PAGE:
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Boundaries and AllegiancesProblems of Justice and Responsibility in Liberal Thought$
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Samuel Scheffler

Print publication date: 2002

Print ISBN-13: 9780199257676

Published to Oxford Scholarship Online: November 2003

DOI: 10.1093/0199257671.001.0001

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Relationships and Responsibilities *

Relationships and Responsibilities *

Chapter:
(p.97) 6 Relationships and Responsibilities *
Source:
Boundaries and Allegiances
Author(s):

Samuel Scheffler (Contributor Webpage)

Publisher:
Oxford University Press
DOI:10.1093/0199257671.003.0007

In opposition to the voluntarist view that special responsibilities must be based on consent or some other voluntary act, this essay sketches a non‐reductionist account of such responsibilities. The non‐reductionist account begins with the idea that to value non‐instrumentally one's relationship to another person is to see that person's needs, interests, and desires as providing one with reasons for action and thus, in effect, to see the relationship as a source of special responsibilities. Scheffler then argues that one's relationships to other people do in fact give rise to special responsibilities when they are relationships that one has reason to value. Towards the end of the essay, he considers how a non‐reductionist might respond to two objections to special responsibilities, the voluntarist objection and the distributive objection. In meeting both objections, the non‐reductionist could concede that there are other moral values in addition to special responsibilities while still maintaining that special responsibilities must be part of any adequate moral scheme.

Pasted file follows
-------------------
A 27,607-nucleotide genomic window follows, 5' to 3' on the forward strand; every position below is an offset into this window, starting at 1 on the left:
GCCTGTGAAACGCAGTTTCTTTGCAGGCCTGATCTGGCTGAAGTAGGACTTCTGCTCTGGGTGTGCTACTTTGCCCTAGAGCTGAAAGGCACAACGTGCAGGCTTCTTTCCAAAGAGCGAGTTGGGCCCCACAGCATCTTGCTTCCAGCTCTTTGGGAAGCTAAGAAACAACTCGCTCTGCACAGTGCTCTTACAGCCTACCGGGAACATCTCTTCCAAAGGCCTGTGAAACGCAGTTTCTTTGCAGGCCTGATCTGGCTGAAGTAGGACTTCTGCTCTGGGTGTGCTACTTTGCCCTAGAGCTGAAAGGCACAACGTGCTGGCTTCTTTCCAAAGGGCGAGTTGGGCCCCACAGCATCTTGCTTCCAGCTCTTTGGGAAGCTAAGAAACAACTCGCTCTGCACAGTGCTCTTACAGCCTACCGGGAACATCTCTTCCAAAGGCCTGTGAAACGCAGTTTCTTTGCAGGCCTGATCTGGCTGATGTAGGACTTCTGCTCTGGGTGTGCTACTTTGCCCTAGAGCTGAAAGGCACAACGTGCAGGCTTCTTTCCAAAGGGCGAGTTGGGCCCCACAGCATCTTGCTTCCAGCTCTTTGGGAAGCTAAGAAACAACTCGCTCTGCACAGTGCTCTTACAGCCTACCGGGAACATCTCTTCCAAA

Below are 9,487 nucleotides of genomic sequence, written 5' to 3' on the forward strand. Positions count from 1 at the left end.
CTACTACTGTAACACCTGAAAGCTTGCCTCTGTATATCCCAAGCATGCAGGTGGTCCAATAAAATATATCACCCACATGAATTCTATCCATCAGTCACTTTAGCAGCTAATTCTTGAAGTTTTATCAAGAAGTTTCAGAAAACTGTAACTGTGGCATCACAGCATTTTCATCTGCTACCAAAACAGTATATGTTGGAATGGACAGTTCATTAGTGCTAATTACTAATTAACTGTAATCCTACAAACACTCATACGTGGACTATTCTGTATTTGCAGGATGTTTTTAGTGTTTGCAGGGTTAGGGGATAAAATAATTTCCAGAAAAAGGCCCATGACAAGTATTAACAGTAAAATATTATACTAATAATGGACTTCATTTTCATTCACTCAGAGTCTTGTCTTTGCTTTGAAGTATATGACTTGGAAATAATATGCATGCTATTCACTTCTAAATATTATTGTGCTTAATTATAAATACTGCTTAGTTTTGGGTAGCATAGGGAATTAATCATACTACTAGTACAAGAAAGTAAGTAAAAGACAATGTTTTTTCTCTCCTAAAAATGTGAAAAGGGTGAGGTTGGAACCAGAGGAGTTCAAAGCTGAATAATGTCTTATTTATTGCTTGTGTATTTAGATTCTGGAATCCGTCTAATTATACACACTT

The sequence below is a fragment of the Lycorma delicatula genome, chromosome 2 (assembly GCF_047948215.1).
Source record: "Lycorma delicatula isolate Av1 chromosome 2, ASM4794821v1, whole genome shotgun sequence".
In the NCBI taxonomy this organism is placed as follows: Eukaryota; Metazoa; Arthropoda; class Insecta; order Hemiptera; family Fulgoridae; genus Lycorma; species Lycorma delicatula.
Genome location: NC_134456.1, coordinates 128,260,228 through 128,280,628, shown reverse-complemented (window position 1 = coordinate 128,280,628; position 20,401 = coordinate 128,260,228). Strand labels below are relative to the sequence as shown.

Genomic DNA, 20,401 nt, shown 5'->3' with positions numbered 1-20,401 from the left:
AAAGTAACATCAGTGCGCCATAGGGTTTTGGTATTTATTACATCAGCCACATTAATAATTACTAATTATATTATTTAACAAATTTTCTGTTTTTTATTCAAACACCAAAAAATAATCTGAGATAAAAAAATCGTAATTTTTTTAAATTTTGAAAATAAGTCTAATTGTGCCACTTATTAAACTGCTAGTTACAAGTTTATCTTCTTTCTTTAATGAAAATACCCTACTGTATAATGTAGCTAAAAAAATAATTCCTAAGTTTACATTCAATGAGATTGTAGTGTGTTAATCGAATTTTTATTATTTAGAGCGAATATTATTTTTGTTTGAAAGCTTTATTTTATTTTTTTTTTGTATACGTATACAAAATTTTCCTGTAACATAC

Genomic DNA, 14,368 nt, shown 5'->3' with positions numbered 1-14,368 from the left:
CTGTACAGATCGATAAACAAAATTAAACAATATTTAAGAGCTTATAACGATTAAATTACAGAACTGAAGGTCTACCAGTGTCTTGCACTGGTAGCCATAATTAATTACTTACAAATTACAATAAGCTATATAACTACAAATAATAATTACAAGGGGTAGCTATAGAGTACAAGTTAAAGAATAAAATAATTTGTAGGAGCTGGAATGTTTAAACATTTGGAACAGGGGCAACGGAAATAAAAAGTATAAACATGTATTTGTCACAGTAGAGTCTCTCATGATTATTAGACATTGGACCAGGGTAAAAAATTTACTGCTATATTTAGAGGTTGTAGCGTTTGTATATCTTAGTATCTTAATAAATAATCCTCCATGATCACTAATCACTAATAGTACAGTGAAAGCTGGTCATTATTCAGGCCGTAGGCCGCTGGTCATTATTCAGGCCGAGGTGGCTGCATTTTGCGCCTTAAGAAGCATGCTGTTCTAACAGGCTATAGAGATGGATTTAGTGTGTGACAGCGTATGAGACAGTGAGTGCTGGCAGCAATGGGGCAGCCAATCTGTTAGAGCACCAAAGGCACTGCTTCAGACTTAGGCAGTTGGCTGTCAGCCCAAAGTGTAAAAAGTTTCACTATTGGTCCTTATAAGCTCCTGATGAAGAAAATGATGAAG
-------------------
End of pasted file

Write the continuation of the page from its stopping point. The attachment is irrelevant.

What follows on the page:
Keywords:   distributive objection, moral values, non‐reductionism, reasons for action, relationships, special responsibilities, value, voluntarism

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